Royce’s idea helps explain why people remain committed to religious faith. It even helps explain why people keep getting married despite the fact that many marriages end in divorce.

And it explains our irrational faith in electoral politics. We want to believe, despite evidence to the contrary, that our votes count.

Every election season, we somehow find the will to believe that this time things will be different. We set our cynicism aside and go to the polls. Even when we know our votes don’t count for much, we vote. Or we vote for candidates who have no chance of winning.

There is a kind of irrational optimism and idealism among those who vote. Voters express faith in the system when they vote for losing candidates, the lost causes of American politics.

Why bother? The lost-cause voter wants to somehow send a message to someone, hoping that someday the world will be ready for a change.

The act of voting requires us to overcome cynicism with enthusiasm.

Voters were right to conclude that their votes didn’t matter much last week. Chances are that the turnout will be greater in the fall — when there are more choices that really matter. But we might worry that we’ve lost our idealism and given in to cynicism.

The 70% to 80% of voters who stayed home last week may suspect that American politics really is a spectator sport. If that’s the conclusion, then democracy itself is on its way toward becoming a lost cause.

 

Animal Freedom and Cosmopolitan Human Borders

Wildlife knows no man-made political boundaries

   Andrew Fiala

Originally published Fresno Bee 2012-05-05

Editor’s note: Andrew Fiala has just returned from sabbatical, which took him to Israel and Greece.

Birds and other migratory animals are cosmopolitan. They move across borders, following the seasons. Migratory animals remind us that no species owns the world or a particular place. We pass through the world. We don’t possess it. And we share the earth with other humans and species.

Before I returned to Fresno, I visited a Greek wildlife hospital, which treats and houses dozens of injured birds from a variety of species: storks, pelicans, eagles, including many endangered species. These birds fly through Greece from Europe to Africa and back. Even though Greece has many safe havens for such birds — isolated mountains and uninhabited islands — many birds are killed for sport by hunters or inadvertently poisoned. The wildlife refuge houses a sad population of once- beautiful animals who have been permanently disabled by human ignorance.

Healthy birds make amazingly long migrations that take them across heavily contested borders. Every season hundreds of millions of birds pass through Israel and the Palestinian territories. These birds cross borders, which the humans below them cannot cross.

Another important migratory flyway traverses the politically fragmented island of Cyprus, in the eastern Mediterranean. Millions of migratory birds pass over the border that divides Greek and Turkish parts of the island. Unfortunately, many of them are trapped and eaten in a yearly slaughter that appalls bird lovers.

I had a conversation with some Greeks about the conflict in Cyprus and remaining tensions with Turkey. One woman said that she hoped that the Greeks would eventually take back Constantinople — using the Greek name for the city that is now called Istanbul. People around the world continue to hold dangerous ideas about borders, possessions and national pride.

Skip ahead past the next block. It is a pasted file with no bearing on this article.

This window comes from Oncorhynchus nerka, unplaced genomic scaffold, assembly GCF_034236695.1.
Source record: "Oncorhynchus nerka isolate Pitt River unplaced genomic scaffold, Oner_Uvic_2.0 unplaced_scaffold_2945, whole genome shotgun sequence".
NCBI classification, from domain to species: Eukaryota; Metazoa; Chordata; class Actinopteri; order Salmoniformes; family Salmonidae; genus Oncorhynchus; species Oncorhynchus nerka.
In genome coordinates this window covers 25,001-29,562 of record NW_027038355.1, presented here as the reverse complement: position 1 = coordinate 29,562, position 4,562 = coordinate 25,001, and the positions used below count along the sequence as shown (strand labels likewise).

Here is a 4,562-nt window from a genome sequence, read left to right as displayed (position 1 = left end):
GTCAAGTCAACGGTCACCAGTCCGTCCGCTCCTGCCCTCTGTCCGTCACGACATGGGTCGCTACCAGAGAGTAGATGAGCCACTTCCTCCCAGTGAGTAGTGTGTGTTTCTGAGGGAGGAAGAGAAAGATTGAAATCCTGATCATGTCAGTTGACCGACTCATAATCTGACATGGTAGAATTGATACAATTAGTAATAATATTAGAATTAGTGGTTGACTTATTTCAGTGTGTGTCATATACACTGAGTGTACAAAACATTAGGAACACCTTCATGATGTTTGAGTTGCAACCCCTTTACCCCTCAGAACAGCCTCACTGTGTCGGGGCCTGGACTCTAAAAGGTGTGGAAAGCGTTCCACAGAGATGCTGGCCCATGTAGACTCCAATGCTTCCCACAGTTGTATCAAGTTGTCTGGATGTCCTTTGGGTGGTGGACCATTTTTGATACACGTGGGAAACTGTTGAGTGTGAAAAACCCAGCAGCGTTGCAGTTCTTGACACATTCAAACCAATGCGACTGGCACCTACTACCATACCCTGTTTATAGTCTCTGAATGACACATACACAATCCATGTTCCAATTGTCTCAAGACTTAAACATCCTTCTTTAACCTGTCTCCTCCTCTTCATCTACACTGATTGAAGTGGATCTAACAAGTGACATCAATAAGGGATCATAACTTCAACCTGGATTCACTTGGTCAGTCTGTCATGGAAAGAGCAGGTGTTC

From the standpoint of the animals that roam the earth such things are irrelevant. The great animal migrations existed long before humans invented cities and nations. In fact, we were once migratory animals, following the herds out of Africa. It is only fairly recently, a few millennia, that we have created the borders that corral us into nation-states.

A number of philosophers have been trying to imagine a world without borders, arguing that such a world would be more natural, less violent and more just. The cosmopolitan vision wants justice to apply equally to all people across the globe. Cosmopolitans want to address global problems such as world hunger, poverty and inequality. A cosmopolitan world would be open to migration, allowing laborers to move across borders to find jobs. And it would be less inclined toward nationalism and war.

The cosmopolitan idea has roots in ancient Greek philosophy. The word “cosmopolitan” comes from the Greek. It can be literally translated as “citizen of the world.” Cosmopolitanism is focused on the common interests of the human species, instead of on narrow national and cultural identifications.

One source for this idea is the ancient philosopher Diogenes the Cynic. Diogenes maintained, “the only true commonwealth was one that was as wide as the universe.” Diogenes chose to live according to nature — renouncing the trappings of civilization. His critics said he lived like a dog (the word “cynic” is related to the ancient Greek name for dog). Diogenes claimed that our cultural, religious, and political ideas make us unhappy and unnecessarily confine us.

The Cynics were on to something. From the vantage point of nature, our political differences do not matter much. We often forget that all human beings are members of the same species. Just as we often forget that we share the earth with a variety of other species with whom we ought to learn to co-exist.

Human borders enclose temporary settlements. The ancient Greeks gave way to Romans, Christians and Turks. And now the Eurozone is teetering. Civilizations rise and fall. But the birds and butterflies continue their yearly journey. These migrations will persist long after our civilization is forgotten — unless we kill the animals first.

Human beings like to believe that we are smarter than the other critters roaming the earth. But are we? If we were really smart, we’d stop fighting about names and borders and learn to cooperate with the other citizens of the world. Truly rational animals would strive to live in harmony with all the animals — human and nonhuman — with whom we share this small, fragile planet.